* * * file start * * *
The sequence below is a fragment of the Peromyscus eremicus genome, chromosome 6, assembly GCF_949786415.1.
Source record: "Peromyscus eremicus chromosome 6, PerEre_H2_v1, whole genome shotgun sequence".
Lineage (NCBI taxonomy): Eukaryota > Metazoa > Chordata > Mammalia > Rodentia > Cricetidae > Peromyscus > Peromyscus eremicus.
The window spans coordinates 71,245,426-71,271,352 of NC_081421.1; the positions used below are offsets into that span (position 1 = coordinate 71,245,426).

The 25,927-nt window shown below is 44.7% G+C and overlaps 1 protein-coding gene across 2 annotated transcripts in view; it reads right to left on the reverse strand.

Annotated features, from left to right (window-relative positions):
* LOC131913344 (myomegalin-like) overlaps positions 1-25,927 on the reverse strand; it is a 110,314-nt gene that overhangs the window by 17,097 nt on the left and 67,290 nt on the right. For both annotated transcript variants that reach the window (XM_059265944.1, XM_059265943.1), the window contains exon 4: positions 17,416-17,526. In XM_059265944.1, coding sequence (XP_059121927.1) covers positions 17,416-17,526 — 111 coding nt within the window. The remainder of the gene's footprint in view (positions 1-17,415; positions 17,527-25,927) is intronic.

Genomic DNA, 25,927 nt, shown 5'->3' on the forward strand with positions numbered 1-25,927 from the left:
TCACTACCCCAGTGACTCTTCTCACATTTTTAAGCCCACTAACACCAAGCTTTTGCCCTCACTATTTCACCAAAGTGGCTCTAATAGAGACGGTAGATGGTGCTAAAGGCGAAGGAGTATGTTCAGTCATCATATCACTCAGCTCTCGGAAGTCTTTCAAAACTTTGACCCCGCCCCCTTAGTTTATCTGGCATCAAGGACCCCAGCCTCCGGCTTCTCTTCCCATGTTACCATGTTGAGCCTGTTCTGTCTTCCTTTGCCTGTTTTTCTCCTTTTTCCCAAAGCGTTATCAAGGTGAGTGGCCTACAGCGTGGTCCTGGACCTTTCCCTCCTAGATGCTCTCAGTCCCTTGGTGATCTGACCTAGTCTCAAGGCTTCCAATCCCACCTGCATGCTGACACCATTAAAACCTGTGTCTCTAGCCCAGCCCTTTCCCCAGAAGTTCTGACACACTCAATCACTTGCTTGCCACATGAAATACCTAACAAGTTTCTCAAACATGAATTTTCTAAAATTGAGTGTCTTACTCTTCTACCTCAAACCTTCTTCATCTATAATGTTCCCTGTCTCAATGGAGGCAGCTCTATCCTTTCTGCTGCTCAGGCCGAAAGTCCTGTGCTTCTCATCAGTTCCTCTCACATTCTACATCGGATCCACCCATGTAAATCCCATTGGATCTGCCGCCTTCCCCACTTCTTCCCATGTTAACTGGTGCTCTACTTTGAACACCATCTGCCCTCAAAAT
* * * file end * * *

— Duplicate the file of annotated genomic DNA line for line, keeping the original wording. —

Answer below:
The sequence below is a fragment of the Peromyscus eremicus genome, chromosome 6, assembly GCF_949786415.1.
Source record: "Peromyscus eremicus chromosome 6, PerEre_H2_v1, whole genome shotgun sequence".
Lineage (NCBI taxonomy): Eukaryota > Metazoa > Chordata > Mammalia > Rodentia > Cricetidae > Peromyscus > Peromyscus eremicus.
The window spans coordinates 71,245,426-71,271,352 of NC_081421.1; the positions used below are offsets into that span (position 1 = coordinate 71,245,426).

The 25,927-nt window shown below is 44.7% G+C and overlaps 1 protein-coding gene across 2 annotated transcripts in view; it reads right to left on the reverse strand.

Annotated features, from left to right (window-relative positions):
* LOC131913344 (myomegalin-like) overlaps positions 1-25,927 on the reverse strand; it is a 110,314-nt gene that overhangs the window by 17,097 nt on the left and 67,290 nt on the right. For both annotated transcript variants that reach the window (XM_059265944.1, XM_059265943.1), the window contains exon 4: positions 17,416-17,526. In XM_059265944.1, coding sequence (XP_059121927.1) covers positions 17,416-17,526 — 111 coding nt within the window. The remainder of the gene's footprint in view (positions 1-17,415; positions 17,527-25,927) is intronic.

Genomic DNA, 25,927 nt, shown 5'->3' on the forward strand with positions numbered 1-25,927 from the left:
TCACTACCCCAGTGACTCTTCTCACATTTTTAAGCCCACTAACACCAAGCTTTTGCCCTCACTATTTCACCAAAGTGGCTCTAATAGAGACGGTAGATGGTGCTAAAGGCGAAGGAGTATGTTCAGTCATCATATCACTCAGCTCTCGGAAGTCTTTCAAAACTTTGACCCCGCCCCCTTAGTTTATCTGGCATCAAGGACCCCAGCCTCCGGCTTCTCTTCCCATGTTACCATGTTGAGCCTGTTCTGTCTTCCTTTGCCTGTTTTTCTCCTTTTTCCCAAAGCGTTATCAAGGTGAGTGGCCTACAGCGTGGTCCTGGACCTTTCCCTCCTAGATGCTCTCAGTCCCTTGGTGATCTGACCTAGTCTCAAGGCTTCCAATCCCACCTGCATGCTGACACCATTAAAACCTGTGTCTCTAGCCCAGCCCTTTCCCCAGAAGTTCTGACACACTCAATCACTTGCTTGCCACATGAAATACCTAACAAGTTTCTCAAACATGAATTTTCTAAAATTGAGTGTCTTACTCTTCTACCTCAAACCTTCTTCATCTATAATGTTCCCTGTCTCAATGGAGGCAGCTCTATCCTTTCTGCTGCTCAGGCCGAAAGTCCTGTGCTTCTCATCAGTTCCTCTCACATTCTACATCGGATCCACCCATGTAAATCCCATTGGATCTGCCGCCTTCCCCACTTCTTCCCATGTTAACTGGTGCTCTACTTTGAACACCATCTGCCCTCAAAAT